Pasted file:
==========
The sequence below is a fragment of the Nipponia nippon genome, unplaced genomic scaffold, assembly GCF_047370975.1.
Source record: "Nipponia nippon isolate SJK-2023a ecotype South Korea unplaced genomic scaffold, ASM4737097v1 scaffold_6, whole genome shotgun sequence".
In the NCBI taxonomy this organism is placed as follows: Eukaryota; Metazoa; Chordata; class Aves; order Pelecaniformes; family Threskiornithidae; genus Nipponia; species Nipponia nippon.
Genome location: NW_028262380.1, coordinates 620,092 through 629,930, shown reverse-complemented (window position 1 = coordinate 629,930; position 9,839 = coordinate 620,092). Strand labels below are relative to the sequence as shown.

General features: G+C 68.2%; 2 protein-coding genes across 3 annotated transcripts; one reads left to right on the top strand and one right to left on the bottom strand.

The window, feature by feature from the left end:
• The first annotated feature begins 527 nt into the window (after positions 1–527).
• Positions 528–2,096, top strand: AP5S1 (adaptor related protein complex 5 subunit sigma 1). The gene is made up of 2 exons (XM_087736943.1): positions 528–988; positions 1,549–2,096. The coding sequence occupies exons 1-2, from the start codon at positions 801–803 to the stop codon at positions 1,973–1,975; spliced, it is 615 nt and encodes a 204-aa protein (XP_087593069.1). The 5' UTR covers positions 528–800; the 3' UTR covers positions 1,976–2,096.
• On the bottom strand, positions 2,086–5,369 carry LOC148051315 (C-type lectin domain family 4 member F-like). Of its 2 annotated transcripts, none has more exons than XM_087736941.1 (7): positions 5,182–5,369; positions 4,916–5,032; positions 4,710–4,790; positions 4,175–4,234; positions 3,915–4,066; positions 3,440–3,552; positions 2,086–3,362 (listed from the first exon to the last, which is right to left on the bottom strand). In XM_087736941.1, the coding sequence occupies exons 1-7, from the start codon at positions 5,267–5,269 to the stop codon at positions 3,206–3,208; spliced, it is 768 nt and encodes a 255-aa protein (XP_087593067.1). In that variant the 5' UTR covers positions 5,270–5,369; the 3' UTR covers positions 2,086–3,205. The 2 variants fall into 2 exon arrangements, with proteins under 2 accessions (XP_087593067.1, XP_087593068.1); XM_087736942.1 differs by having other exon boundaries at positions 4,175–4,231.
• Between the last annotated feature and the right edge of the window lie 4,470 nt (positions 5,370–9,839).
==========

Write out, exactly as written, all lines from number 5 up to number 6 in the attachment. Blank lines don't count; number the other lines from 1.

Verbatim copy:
General features: G+C 68.2%; 2 protein-coding genes across 3 annotated transcripts; one reads left to right on the top strand and one right to left on the bottom strand.

The window, feature by feature from the left end: